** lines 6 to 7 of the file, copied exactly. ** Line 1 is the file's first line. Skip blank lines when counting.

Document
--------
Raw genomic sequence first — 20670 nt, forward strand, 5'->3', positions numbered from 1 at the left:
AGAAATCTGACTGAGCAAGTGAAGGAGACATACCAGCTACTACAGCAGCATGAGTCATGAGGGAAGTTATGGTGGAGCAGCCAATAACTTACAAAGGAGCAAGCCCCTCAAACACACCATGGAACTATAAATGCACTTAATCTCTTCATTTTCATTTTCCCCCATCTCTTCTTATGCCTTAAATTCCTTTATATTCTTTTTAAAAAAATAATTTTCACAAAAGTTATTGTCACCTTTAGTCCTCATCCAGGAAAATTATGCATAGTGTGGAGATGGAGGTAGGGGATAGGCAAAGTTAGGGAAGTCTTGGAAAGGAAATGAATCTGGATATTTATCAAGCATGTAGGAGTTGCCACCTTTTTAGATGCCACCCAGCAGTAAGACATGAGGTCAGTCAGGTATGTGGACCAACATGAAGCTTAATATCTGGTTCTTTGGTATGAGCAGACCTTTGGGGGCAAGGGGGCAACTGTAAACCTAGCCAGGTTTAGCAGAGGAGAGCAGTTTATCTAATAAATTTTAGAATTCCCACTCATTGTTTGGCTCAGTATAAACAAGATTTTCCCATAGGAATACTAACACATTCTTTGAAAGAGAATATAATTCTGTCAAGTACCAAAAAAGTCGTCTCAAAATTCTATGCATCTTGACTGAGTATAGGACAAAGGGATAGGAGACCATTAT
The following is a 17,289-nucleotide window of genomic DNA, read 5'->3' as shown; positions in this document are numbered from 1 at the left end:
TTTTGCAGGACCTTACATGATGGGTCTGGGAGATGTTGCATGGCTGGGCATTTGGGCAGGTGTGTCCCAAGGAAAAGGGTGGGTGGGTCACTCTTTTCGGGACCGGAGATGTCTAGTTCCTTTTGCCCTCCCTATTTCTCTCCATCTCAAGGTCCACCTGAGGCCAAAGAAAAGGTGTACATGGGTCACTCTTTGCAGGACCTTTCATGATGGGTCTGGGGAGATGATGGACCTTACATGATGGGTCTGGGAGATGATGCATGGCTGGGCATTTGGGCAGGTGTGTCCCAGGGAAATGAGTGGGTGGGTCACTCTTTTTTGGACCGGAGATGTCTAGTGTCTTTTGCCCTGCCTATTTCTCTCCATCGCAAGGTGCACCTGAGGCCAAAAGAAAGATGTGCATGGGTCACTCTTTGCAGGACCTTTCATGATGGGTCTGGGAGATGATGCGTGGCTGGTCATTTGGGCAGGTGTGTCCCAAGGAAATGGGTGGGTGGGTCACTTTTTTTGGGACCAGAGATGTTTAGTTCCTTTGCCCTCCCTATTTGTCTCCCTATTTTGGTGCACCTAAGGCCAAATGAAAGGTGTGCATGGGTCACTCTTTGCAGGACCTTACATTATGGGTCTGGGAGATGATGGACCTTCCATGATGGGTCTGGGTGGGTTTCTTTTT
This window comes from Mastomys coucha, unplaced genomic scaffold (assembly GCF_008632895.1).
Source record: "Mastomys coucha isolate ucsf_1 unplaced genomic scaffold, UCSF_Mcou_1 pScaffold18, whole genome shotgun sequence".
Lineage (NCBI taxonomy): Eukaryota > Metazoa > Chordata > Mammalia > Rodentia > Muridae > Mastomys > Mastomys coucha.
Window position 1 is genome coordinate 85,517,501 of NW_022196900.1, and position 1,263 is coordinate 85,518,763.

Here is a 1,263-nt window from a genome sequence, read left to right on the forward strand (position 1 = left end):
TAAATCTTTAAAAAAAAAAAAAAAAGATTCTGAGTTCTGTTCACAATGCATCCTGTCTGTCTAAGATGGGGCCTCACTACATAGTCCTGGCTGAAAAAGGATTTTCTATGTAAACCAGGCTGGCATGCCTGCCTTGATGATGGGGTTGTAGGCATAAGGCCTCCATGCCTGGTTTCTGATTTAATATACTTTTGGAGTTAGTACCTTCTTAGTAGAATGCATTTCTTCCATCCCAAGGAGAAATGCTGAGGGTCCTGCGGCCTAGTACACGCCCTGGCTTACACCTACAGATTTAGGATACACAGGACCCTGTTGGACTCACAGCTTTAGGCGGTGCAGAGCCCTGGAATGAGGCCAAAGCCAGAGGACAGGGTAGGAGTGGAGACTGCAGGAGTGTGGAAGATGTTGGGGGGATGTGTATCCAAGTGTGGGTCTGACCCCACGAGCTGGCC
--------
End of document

Source record: "Mastomys coucha isolate ucsf_1 unplaced genomic scaffold, UCSF_Mcou_1 pScaffold18, whole genome shotgun sequence".
Lineage (NCBI taxonomy): Eukaryota > Metazoa > Chordata > Mammalia > Rodentia > Muridae > Mastomys > Mastomys coucha.